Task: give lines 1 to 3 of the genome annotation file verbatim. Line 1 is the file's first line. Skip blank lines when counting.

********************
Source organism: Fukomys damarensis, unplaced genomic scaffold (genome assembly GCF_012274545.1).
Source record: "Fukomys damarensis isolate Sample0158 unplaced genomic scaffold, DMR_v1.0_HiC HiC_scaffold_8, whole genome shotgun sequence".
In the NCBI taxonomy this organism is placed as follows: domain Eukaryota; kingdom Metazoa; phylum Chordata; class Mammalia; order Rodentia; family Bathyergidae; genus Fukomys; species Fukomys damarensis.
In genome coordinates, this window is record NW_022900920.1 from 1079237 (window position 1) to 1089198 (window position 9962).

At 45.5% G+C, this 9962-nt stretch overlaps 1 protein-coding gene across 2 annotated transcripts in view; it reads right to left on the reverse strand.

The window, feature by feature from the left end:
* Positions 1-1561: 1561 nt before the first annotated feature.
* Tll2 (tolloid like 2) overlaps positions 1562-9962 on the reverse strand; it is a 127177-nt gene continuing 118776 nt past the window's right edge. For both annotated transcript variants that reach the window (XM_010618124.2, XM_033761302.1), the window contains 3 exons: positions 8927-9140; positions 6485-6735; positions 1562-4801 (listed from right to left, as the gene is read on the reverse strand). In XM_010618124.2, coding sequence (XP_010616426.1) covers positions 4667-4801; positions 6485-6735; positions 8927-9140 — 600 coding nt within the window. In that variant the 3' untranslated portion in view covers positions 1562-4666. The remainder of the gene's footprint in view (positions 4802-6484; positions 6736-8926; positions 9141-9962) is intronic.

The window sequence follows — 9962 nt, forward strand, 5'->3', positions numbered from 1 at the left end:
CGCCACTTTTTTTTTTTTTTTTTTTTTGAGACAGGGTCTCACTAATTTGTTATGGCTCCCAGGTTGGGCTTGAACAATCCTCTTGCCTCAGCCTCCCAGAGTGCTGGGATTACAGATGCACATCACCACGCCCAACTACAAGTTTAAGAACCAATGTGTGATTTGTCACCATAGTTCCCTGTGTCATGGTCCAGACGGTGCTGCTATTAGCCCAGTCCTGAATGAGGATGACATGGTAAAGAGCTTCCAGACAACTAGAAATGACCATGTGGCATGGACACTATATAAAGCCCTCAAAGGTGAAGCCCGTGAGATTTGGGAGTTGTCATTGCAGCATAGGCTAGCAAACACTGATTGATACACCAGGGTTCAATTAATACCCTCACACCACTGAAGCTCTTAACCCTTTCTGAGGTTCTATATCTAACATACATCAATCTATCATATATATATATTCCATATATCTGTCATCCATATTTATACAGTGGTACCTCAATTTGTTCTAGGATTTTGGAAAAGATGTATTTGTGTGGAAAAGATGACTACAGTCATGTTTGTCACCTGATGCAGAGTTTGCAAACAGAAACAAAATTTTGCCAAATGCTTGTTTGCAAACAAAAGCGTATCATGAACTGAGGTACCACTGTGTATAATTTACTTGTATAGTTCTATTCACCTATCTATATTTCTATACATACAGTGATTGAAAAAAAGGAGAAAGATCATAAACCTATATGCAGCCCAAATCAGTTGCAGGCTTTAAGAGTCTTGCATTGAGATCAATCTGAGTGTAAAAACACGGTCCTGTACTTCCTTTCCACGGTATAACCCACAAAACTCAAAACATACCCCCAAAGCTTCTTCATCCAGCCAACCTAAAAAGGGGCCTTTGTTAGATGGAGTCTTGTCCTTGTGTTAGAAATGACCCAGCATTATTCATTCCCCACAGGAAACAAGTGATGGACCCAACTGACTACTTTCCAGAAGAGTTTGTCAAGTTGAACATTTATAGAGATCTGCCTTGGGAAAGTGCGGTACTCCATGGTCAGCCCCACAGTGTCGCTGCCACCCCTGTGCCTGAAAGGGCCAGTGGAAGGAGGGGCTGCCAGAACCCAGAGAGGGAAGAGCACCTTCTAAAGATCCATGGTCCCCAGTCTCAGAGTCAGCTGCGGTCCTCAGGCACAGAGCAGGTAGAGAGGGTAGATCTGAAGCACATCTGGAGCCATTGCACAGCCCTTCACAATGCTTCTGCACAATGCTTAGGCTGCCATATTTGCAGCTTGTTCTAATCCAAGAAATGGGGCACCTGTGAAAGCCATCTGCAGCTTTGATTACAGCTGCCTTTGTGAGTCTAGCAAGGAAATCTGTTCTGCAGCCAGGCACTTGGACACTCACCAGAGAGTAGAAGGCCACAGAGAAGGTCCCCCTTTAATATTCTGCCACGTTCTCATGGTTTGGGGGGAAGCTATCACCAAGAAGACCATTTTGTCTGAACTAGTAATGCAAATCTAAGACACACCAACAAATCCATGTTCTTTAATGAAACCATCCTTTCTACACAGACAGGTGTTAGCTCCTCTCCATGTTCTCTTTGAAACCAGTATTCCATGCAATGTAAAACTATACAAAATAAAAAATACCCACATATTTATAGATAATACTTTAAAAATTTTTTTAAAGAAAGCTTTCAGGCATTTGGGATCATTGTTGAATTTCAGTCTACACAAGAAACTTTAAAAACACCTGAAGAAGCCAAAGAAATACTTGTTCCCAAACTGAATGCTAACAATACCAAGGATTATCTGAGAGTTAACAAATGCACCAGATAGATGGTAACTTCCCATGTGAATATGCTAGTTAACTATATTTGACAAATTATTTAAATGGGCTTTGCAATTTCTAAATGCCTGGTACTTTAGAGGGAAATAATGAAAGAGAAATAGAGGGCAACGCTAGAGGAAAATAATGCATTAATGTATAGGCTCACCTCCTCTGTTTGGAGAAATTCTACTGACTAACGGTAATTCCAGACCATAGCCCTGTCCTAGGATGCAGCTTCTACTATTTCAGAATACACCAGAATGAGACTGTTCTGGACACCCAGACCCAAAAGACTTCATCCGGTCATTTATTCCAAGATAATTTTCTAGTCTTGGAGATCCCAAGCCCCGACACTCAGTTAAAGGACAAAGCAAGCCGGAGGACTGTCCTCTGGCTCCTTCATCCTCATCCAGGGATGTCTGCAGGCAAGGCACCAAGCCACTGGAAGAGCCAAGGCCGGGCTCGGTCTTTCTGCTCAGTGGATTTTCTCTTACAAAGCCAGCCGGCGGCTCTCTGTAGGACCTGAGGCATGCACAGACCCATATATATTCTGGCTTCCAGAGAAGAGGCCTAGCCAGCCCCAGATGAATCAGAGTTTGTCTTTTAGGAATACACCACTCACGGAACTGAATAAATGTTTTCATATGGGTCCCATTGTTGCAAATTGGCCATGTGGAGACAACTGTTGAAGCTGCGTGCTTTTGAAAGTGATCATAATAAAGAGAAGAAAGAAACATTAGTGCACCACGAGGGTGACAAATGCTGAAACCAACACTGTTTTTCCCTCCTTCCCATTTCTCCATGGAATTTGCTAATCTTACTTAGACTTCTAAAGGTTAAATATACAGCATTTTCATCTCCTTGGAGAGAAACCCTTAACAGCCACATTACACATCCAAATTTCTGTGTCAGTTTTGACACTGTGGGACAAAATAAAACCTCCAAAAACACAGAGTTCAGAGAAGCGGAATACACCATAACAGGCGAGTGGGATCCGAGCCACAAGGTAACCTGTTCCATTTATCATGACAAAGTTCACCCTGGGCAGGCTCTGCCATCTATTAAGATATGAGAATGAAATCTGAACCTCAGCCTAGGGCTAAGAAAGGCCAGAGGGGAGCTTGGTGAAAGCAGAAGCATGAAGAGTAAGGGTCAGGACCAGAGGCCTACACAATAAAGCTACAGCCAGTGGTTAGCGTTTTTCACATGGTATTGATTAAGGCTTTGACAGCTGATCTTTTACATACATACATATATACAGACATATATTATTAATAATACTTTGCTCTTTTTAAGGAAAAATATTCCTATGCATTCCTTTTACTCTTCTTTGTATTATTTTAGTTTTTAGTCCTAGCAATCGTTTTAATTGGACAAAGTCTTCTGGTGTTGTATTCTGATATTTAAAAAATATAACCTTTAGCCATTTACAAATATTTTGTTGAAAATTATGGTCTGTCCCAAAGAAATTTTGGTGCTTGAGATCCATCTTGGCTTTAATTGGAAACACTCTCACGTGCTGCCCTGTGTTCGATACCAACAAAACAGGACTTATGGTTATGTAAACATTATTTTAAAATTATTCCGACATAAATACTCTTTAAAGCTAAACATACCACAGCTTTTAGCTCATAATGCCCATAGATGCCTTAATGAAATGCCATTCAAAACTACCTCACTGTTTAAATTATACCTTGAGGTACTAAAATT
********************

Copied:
Source organism: Fukomys damarensis, unplaced genomic scaffold (genome assembly GCF_012274545.1).
Source record: "Fukomys damarensis isolate Sample0158 unplaced genomic scaffold, DMR_v1.0_HiC HiC_scaffold_8, whole genome shotgun sequence".
In the NCBI taxonomy this organism is placed as follows: domain Eukaryota; kingdom Metazoa; phylum Chordata; class Mammalia; order Rodentia; family Bathyergidae; genus Fukomys; species Fukomys damarensis.